Millennials need to have authentic relationships modeled for them.


Understanding Millennials PART TWO

In Part One of the series, we identified who the millennials are, how they were raised, and how their worldview came about. Today we’ll look at how this most unique group can be groomed to take the Church in a powerfully positive direction, and it’s all about relationships. I’m convinced we all were created with a void in our hearts that could only be filled with meaningful relationships, first with God, and then with others. After all, the greatest two commandments (Matthew 22:37-40) were to love God and love others.

The good news is that those who formed “electronic relationships” are excited to discover the real thing. It’s so much more satisfying. This offers a great opportunity for the rest of us if we are willing to reach out to them with the real thing. If we are convinced that the negative stereotypes are true across the board, then we may be shocked to learn that millennials are unlike any previous generation in positive ways. They are more numerous, more affluent, better educated and more ethnically diverse. They are drawn to working as a team, high achievement, modesty, and good conduct. How’s that for offering hope?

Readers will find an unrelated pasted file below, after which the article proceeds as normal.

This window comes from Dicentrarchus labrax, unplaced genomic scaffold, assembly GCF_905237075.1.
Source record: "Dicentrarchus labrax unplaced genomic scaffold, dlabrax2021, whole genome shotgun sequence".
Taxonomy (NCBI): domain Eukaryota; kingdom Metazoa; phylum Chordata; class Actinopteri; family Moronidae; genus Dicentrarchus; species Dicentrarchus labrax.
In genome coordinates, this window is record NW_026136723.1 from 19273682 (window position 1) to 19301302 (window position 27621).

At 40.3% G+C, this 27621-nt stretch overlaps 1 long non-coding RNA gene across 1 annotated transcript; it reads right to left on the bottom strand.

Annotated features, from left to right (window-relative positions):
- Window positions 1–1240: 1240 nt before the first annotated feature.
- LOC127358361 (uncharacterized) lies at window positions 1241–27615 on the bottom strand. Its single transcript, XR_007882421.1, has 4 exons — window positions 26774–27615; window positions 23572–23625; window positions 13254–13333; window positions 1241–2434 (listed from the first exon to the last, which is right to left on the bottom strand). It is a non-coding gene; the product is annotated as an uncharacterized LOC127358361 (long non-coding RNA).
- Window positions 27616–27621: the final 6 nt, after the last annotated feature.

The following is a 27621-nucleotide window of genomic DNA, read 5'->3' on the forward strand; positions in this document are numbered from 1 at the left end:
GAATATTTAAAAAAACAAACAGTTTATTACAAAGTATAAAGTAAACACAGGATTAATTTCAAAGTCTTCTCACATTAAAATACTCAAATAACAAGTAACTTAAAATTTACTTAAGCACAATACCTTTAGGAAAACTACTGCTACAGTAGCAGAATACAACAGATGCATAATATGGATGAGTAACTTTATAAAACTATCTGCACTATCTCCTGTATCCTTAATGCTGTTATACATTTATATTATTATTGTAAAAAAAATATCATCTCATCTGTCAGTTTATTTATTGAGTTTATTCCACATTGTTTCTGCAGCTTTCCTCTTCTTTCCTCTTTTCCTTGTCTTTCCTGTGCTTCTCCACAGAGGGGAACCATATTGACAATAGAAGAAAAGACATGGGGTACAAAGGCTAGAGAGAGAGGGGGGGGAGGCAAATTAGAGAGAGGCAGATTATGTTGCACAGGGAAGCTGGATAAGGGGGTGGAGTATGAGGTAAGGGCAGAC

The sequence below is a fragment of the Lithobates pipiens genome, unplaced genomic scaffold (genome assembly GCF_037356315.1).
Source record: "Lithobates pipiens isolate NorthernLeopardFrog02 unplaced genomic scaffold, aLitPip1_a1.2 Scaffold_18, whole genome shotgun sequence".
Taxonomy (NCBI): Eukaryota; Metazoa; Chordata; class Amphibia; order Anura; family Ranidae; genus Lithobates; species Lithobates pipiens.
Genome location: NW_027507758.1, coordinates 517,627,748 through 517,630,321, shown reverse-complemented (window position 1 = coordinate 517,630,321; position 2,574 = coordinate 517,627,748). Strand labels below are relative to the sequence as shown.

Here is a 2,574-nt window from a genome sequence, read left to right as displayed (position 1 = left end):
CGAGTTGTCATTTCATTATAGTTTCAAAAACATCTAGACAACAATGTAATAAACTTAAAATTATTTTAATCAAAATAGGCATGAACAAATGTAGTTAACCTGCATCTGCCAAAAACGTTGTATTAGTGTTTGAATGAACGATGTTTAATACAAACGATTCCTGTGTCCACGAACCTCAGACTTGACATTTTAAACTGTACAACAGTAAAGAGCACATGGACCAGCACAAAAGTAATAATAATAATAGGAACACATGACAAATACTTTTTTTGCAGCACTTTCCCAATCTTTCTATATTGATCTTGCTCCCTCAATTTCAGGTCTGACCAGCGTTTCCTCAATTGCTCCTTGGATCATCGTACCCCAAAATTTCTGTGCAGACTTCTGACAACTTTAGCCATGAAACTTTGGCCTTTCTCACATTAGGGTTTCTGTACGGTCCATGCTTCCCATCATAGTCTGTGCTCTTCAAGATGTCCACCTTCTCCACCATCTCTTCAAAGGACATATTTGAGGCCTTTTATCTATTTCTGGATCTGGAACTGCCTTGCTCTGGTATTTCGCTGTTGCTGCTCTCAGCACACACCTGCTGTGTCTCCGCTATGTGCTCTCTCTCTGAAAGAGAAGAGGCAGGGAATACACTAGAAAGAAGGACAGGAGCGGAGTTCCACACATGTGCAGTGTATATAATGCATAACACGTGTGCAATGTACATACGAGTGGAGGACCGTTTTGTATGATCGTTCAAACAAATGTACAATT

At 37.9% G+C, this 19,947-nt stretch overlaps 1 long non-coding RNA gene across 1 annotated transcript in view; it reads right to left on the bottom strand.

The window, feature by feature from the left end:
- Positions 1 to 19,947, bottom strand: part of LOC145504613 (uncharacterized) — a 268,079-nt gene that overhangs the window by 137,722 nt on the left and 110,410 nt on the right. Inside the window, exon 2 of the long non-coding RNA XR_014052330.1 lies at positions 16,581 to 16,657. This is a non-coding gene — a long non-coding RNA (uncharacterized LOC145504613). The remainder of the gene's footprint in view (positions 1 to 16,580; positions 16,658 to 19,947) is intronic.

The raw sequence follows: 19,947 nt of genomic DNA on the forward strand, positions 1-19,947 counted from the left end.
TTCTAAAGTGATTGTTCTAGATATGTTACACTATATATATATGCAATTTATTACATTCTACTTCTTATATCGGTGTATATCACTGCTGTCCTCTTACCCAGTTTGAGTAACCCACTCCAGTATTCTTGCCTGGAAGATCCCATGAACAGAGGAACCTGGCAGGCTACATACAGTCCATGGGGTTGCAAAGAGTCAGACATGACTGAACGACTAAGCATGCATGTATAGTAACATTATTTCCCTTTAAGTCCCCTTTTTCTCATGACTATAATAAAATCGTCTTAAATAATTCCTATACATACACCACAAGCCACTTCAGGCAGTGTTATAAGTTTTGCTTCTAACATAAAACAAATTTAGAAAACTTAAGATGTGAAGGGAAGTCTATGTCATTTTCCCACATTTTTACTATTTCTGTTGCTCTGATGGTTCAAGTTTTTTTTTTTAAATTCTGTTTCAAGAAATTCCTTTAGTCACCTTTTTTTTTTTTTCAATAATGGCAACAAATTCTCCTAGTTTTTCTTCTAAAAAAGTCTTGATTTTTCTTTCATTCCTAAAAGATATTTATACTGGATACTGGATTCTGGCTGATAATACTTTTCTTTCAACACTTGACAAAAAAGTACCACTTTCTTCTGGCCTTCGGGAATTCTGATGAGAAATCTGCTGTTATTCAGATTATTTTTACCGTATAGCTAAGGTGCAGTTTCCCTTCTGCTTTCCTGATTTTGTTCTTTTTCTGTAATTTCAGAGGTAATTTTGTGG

If millennials are to be molded into leaders who will bring life to the American Church, we must do more than avoid or analyze them. We must impart a biblical worldview in the context of meaningful relationships. According to the research, they will be open if they know you’re the real deal. Force feeding them dogma will turn them off.

When Paul wrote to his son in the faith, Timothy, to encourage him to remain steadfast in the midst of suffering (2 Timothy), he didn’t rehearse the validity of the gospel message or equip him with some great apologetic arguments. Instead, he began by reminding Timothy of his own relationship with him, as well as Timothy’s relationships with his mother and grandmother, whose faith had resulted in Timothy becoming a minister of the gospel:

You, however, continue in the things you have learned and become convinced of, knowing from whom you have learned them; and that from childhood you have known the sacred writings which are able to give you the wisdom that leads to salvation through faith which is in Christ Jesus (2 Tim. 3:14-15).

The whole idea of learning the gospel through relationships clearly isn’t unique to millennials. It’s been God’s plan all along. Paul drove the point home to Timothy a little later in the same letter:

And the things which you have heard from me in the presence of many witnesses, these entrust to faithful men, who will be able to teach others also (2:2).

Our mission is clear. We must be the faithful ones who are willing to cultivate these relationships through which millennials will be attracted to the gospel message and to our Savior and Lord.


Six months ago, Dee and I joined a new church plant that was meeting in an elementary school about 30 minutes from our home. Before we discovered it, we thought our search for an authentic, relationship-based church, one determined to do church God’s way, whatever that looked like, had ended in failure. Then we discovered Venture Church.